In this study, the upregulation of miR-342-3p was associated with the absence of lung metastasis and the response to systemic therapy, and was found to be a prognostic factor for OS. It has also been reported that high levels of miR-342-expression may act as a biomarker for tamoxifen sensitivity in estrogen receptor-alpha-positive BC (27). Similarly, miR-342 downregulation has been reported to be related to recurrence as it contributes to tamoxifen resistance by regulating genes involved in apoptosis and cell cycle progression, both processes that influence breast tumori-genesis and tumor response to therapeutic intervention (28). These findings are supported by the results in the study by Young et al, who reported that a high expression of miR-342 was related to tamoxifen sensitivity and a better survival in a TCGA cohort (29).

In this study, we identified the main targets of miR-342-3p, and by integrating this information, we found that some of these targets have been implicated in treatment resistance mechanisms. For instance, EBF1 is involved in drug resistance and may be a potential prognostic marker in leukemia (30). The overexpression of different transcription factors, such as MEOX2 and ZEB1 contributes to chemoresistance in lung and breast cancers, respectively (31,32) and the overexpression of ZEB2 appears to be involved in resistance to cisplatin and epidermal growth factor inhibitors in gastric and bladder cancers, respectively (33,34). Another target identified was ACSL4, which was recently associated with drug resistance in BC through the involvement of ABC transporters (35). Further characterization of miR-342-3p targets revealed a negative correlation with the tumor suppressor TMEM170B; although it has been reported that its overexpression in BC promotes inhibition of the WNT/ß-catenin pathway, its association with resistance to treatment has not been evaluated (36). Taken together, the results highlight the importance and participation of miR-342-3p in regulating several traits involved in tumor progression and resistance to treatment.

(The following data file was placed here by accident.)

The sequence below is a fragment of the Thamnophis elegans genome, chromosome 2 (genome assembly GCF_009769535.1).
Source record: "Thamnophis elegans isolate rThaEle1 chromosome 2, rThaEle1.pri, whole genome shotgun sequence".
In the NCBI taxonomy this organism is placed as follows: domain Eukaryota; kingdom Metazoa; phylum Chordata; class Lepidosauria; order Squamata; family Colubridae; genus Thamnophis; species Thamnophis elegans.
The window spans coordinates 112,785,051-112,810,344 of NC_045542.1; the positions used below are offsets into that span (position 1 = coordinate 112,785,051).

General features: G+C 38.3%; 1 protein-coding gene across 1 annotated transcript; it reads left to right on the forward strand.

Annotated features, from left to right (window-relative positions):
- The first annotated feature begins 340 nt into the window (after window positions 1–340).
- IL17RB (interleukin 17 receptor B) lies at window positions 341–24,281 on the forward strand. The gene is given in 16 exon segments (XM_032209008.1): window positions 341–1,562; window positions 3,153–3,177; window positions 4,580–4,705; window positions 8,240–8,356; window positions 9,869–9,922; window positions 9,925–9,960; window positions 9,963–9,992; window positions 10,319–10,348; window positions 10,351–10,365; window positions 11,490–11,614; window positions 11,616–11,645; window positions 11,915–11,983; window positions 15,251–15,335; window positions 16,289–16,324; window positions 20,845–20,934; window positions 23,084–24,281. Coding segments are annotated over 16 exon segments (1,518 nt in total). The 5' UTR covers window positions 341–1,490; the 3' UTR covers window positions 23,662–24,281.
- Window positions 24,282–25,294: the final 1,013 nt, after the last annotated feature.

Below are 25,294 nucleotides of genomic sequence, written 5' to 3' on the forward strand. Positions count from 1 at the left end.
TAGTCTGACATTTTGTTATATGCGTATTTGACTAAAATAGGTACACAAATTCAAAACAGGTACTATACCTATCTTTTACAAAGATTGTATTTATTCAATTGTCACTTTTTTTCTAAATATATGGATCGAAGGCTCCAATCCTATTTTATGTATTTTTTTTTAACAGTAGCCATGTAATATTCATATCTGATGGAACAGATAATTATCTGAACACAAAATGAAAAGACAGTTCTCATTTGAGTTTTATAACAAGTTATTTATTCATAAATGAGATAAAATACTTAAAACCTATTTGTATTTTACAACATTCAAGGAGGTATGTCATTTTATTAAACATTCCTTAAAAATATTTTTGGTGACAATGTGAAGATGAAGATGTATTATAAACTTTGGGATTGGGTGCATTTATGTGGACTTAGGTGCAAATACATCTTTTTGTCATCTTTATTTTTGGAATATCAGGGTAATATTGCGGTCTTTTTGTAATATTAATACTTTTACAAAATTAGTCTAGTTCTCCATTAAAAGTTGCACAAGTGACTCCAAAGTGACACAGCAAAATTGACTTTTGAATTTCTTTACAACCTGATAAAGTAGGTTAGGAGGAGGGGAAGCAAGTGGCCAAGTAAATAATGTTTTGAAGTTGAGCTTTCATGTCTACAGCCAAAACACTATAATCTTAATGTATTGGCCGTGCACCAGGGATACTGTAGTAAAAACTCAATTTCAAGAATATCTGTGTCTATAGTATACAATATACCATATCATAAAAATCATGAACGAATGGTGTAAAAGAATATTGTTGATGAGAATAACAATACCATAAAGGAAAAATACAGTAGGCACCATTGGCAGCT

The results of this study indicate that miR-342-3p in coordination with miR-301a-3p participates in cytokine-cytokine receptor interaction, glioma and endocytosis pathways, which are involved in drug resistance and associated with a poor prognosis (Fig. 6). Recent RNA-Seq data demonstrate that the cytokine-cytokine receptor interaction pathway is a key factor in treatment resistance of triple-negative BC (37), concordant with studies describing that cytokines secreted via cancer stroma cells are crucial for conferring resistance to chemo therapy (38,39). Endocytosis is another process that when altered, is involved in resistance to trastuzumab in BC through Src-mediated phosphorylation of CAV1 (40). Finally, we found that miR-342-3p and miR-187-3p regulate the MAPK cascade, which is involved in several important physiological functions such as proliferation, survival and chemoresistance, as well as a poor outcome of patients with BC (41,42).

The limitations of this study were the following: i) The small number of patients with MBC (only 2 of whom in the TCGA cohort presented a response to treatment) and; ii) from the patients in TCGA, only one was Hispanic and the remainder Caucasian; thus, considering ethnicity, it could be considered that BC is a disease with similar transcriptomic and genomic alterations. Nonetheless, on the whole, our results suggest that miRNA-342-3p and miRNA-187-3p may serve as good biomarkers for a response to systemic treatment in patients with MBC and that miR-301-3p may constitute a prognosis biomarker. However, these data should be validated experimentally in other robust cohorts and using different specimens before implementing these miRNAs as biomarkers in clinical practice to benefit this group of patients.